‘I’ll keep dropping bodies until you give me the death penalty’: Convicted killer serving two life sentences tells judge he’ll kill again unless he is sent to his death after murdering fellow inmate
summary About The US Serial Killer
- Tommy P. Holland, 45, of Indianapolis was charged with the murder of Clifford Baggett at the Pendleton Correctional Facility on August 9 2019
- He allegedly stabbed Baggett 10 times including in the arm, chest and buttocks
- The killer appeared in Madison Circuit Court this week where he refused a deal to plead guilty and receive a third sentence of life without parole
- He asked for the death penalty and vowed to kill again if not executed
- ‘I will continue to drop bodies until you give me the death penalty,’ he said
- Holland’s attorney Bryan Williams said he believes his client’s threat is ‘serious’
- The judge is against an execution because it will waste taxpayer money
- Holland is already serving two life sentences for the 2015 slayings of employees at a supermarket and at a gas station and is a suspect in two other murders
An already convicted US killer already serving two life sentences has asked a judge to give him the death sentence or he will keep killing people and dropping bodies after stabbing a fellow inmate to death in an Indiana prison.
Tommy P. Holland, 45, of Indianapolis was charged with murder for stabbing a fellow inmate Clifford Baggett, 28, to death at the Pendleton Correctional Facility on August 9, 2019.
Holland, who is behind bars for the 2015 slayings of employees at a Mars Hill supermarket and a Marathon gas station, allegedly stabbed Baggett 10 times including in the arm, chest, and buttocks in the attack.
He appeared in Madison Circuit Court this week where he rejected a deal in which he would have pleaded guilty and received a third sentence of life without the possibility of parole. Instead, he vowed to kill again if he’s not given a death penalty.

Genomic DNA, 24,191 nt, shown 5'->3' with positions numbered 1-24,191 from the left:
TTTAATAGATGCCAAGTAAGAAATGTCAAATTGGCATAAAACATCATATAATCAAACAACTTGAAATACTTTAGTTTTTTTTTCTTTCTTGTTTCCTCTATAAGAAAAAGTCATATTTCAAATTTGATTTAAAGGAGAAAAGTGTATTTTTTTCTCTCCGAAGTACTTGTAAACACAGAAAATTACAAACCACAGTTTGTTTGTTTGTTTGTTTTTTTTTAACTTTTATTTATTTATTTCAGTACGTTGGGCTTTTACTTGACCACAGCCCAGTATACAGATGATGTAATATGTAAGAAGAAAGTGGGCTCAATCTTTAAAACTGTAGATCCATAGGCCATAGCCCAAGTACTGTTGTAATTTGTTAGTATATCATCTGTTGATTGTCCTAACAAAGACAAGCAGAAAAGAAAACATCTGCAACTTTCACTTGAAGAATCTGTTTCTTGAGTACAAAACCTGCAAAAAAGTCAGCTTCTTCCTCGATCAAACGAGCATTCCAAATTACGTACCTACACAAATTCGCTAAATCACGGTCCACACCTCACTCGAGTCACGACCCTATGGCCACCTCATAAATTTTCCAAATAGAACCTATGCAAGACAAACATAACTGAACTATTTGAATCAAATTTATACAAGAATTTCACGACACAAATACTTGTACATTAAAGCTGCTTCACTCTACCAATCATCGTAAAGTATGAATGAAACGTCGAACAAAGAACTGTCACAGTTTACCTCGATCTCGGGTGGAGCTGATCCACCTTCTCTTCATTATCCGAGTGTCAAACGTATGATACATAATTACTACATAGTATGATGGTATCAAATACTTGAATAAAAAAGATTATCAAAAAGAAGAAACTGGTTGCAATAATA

‘I will continue to drop bodies until you give me the death penalty,’ Holland told the court, according to Madison County prosecutor Rodney Cummings.
Holland’s attorney Bryan Williams confirmed Holland made the request to the court against his advice and said he believes his client is ‘serious’ about his request.
‘In 27 years as a defense attorney I’ve never had that happen before,’ he said. ‘Without question, he was serious about the request.’
Judge Andrew Hopper said he would consider Holland’s request for the death penalty but is reluctant to pursue it because he doesn’t want to waste taxpayer money.
‘I don’t want to spend the county’s money,’ he said. ‘If there is no trial it would cost about $50,000. A trial and the appeals could cost $750,000.
‘It’s not an appropriate way to spend taxpayer dollars.’
However, Cummings said Holland will be segregated from other inmates for another year before being returned to the general population.
“I have contacted the prosecutor in LaPorte County of a potential problem and am writing to the Department of Correction for them to exercise reasonable caution to prevent his (Holland) access to other inmates, nurses, and correctional officers,” Cummings said.